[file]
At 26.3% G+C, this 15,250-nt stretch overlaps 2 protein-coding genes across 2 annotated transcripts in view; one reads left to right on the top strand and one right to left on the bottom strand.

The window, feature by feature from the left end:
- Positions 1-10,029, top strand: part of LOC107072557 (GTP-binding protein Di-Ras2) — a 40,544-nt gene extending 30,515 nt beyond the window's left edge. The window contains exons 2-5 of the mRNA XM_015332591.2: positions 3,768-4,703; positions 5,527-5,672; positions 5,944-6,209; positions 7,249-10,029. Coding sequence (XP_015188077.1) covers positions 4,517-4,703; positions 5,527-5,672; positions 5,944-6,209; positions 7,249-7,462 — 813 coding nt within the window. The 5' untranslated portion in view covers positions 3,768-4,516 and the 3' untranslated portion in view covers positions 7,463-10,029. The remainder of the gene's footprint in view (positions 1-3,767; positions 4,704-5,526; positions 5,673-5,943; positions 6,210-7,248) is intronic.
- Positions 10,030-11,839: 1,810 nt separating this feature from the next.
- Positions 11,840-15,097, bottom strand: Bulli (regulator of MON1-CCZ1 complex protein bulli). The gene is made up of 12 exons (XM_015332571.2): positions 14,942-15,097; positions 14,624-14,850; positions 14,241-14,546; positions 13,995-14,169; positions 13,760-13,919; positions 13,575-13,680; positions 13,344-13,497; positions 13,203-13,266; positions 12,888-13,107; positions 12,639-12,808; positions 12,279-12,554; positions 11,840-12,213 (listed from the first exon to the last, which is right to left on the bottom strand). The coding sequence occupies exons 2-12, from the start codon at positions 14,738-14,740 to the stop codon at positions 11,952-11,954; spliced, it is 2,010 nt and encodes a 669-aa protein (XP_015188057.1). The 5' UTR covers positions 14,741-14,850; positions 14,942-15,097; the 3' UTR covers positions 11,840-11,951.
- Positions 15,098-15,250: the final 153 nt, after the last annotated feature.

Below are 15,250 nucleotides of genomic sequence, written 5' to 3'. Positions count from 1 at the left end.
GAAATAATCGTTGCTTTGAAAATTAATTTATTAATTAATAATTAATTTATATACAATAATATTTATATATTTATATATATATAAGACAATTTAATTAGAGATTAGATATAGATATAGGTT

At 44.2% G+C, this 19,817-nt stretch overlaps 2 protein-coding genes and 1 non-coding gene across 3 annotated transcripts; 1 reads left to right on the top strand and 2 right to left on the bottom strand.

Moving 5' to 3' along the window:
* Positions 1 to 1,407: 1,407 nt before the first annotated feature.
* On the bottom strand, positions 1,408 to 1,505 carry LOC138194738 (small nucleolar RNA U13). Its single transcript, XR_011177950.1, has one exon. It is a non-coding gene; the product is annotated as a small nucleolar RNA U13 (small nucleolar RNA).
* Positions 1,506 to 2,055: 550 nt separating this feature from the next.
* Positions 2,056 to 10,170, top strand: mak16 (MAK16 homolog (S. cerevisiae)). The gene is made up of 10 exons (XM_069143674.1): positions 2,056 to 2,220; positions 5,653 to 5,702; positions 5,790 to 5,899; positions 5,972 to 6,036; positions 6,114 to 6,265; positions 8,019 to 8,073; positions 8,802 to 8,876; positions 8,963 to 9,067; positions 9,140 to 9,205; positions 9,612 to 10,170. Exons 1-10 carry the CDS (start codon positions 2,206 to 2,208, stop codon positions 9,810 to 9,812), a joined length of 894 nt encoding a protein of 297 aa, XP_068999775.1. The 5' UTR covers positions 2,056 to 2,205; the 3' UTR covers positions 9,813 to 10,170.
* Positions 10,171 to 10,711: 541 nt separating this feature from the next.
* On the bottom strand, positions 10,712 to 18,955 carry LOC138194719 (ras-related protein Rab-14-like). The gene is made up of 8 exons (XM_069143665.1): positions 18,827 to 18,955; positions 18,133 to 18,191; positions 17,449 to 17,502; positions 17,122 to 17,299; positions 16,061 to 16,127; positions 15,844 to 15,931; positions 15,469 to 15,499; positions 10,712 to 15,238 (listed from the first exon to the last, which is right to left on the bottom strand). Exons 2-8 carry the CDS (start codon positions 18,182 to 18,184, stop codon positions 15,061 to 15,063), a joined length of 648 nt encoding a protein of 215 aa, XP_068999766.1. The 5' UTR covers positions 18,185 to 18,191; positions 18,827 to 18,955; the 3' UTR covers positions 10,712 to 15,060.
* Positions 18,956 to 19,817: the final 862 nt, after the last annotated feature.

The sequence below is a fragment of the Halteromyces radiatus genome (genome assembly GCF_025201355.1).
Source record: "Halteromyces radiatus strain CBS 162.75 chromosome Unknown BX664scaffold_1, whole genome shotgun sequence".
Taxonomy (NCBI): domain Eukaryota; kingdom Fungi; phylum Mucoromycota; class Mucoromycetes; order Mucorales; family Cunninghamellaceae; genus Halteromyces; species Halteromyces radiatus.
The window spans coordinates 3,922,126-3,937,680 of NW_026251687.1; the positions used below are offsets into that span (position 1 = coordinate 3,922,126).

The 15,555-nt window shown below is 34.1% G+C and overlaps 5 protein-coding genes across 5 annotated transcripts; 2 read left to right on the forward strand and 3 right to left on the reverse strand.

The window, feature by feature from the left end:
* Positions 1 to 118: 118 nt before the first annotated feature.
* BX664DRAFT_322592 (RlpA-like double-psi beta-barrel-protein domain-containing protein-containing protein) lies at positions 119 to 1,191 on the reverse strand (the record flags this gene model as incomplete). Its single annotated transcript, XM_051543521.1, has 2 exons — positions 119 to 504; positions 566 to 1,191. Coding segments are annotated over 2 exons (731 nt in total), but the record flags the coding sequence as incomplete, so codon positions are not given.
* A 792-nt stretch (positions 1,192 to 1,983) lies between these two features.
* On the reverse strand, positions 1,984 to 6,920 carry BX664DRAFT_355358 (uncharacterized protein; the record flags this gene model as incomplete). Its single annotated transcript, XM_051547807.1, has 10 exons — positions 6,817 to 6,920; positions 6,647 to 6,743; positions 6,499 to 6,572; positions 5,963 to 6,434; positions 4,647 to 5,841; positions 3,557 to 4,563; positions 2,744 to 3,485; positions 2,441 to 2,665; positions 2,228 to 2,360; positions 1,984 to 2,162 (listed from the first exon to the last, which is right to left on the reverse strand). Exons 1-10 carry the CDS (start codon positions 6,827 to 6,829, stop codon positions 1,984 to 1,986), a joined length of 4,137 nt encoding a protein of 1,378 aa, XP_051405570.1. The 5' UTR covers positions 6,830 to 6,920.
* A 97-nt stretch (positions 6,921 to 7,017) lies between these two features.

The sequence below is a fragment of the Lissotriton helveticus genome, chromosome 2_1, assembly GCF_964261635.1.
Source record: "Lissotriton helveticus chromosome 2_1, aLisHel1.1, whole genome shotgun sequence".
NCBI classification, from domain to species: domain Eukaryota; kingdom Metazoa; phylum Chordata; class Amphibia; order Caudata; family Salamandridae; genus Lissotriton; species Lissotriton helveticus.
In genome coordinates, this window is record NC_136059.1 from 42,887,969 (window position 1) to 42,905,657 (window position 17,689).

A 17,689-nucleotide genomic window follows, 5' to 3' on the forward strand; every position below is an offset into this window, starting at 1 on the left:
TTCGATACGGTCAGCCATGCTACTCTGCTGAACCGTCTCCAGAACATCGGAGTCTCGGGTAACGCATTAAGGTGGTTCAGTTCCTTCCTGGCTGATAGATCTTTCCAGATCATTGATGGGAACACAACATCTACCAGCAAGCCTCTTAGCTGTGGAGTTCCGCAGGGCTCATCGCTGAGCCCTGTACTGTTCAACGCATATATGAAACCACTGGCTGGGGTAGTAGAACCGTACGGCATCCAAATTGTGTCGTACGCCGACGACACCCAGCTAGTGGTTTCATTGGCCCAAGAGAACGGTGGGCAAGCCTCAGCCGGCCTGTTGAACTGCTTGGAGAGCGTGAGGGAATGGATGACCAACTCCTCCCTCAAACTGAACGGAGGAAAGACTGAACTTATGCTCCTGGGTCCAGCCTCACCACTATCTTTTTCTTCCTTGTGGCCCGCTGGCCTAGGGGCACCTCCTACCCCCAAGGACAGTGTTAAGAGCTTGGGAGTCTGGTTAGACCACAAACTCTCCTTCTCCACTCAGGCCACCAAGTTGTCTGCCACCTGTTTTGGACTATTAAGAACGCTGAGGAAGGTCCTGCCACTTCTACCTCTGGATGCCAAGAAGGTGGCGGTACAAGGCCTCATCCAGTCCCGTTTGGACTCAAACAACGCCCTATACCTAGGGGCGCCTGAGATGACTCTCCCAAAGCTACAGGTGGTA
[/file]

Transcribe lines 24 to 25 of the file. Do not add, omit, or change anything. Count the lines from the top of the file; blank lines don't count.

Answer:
* Positions 1 to 118: 118 nt before the first annotated feature.
* BX664DRAFT_322592 (RlpA-like double-psi beta-barrel-protein domain-containing protein-containing protein) lies at positions 119 to 1,191 on the reverse strand (the record flags this gene model as incomplete). Its single annotated transcript, XM_051543521.1, has 2 exons — positions 119 to 504; positions 566 to 1,191. Coding segments are annotated over 2 exons (731 nt in total), but the record flags the coding sequence as incomplete, so codon positions are not given.